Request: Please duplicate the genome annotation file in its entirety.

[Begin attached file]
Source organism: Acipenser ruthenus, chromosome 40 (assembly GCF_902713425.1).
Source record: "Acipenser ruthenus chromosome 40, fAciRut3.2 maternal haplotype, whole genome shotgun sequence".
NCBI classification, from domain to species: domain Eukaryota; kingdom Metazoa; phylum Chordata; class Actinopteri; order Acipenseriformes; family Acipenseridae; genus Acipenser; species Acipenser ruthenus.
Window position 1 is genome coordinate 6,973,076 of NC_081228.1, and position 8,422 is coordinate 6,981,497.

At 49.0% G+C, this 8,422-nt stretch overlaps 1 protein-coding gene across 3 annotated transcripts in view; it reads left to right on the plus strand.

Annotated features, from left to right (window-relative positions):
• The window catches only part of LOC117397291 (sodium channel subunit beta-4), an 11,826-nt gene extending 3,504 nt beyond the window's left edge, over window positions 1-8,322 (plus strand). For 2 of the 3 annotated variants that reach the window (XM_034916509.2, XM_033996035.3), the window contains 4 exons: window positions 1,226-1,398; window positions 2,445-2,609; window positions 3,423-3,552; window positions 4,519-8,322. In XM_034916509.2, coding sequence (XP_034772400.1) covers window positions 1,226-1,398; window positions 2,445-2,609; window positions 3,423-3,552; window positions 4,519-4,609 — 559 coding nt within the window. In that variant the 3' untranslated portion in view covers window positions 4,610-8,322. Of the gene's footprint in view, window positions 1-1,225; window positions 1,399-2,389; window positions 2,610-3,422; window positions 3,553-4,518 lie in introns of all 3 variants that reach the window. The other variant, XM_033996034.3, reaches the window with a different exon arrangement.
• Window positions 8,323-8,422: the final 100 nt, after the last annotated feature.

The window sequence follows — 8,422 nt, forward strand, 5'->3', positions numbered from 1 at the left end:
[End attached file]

Source organism: Acipenser ruthenus, chromosome 40 (assembly GCF_902713425.1).
Source record: "Acipenser ruthenus chromosome 40, fAciRut3.2 maternal haplotype, whole genome shotgun sequence".
NCBI classification, from domain to species: domain Eukaryota; kingdom Metazoa; phylum Chordata; class Actinopteri; order Acipenseriformes; family Acipenseridae; genus Acipenser; species Acipenser ruthenus.
Window position 1 is genome coordinate 6,973,076 of NC_081228.1, and position 8,422 is coordinate 6,981,497.

At 49.0% G+C, this 8,422-nt stretch overlaps 1 protein-coding gene across 3 annotated transcripts in view; it reads left to right on the plus strand.

Annotated features, from left to right (window-relative positions):
• The window catches only part of LOC117397291 (sodium channel subunit beta-4), an 11,826-nt gene extending 3,504 nt beyond the window's left edge, over window positions 1-8,322 (plus strand). For 2 of the 3 annotated variants that reach the window (XM_034916509.2, XM_033996035.3), the window contains 4 exons: window positions 1,226-1,398; window positions 2,445-2,609; window positions 3,423-3,552; window positions 4,519-8,322. In XM_034916509.2, coding sequence (XP_034772400.1) covers window positions 1,226-1,398; window positions 2,445-2,609; window positions 3,423-3,552; window positions 4,519-4,609 — 559 coding nt within the window. In that variant the 3' untranslated portion in view covers window positions 4,610-8,322. Of the gene's footprint in view, window positions 1-1,225; window positions 1,399-2,389; window positions 2,610-3,422; window positions 3,553-4,518 lie in introns of all 3 variants that reach the window. The other variant, XM_033996034.3, reaches the window with a different exon arrangement.
• Window positions 8,323-8,422: the final 100 nt, after the last annotated feature.

The window sequence follows — 8,422 nt, forward strand, 5'->3', positions numbered from 1 at the left end: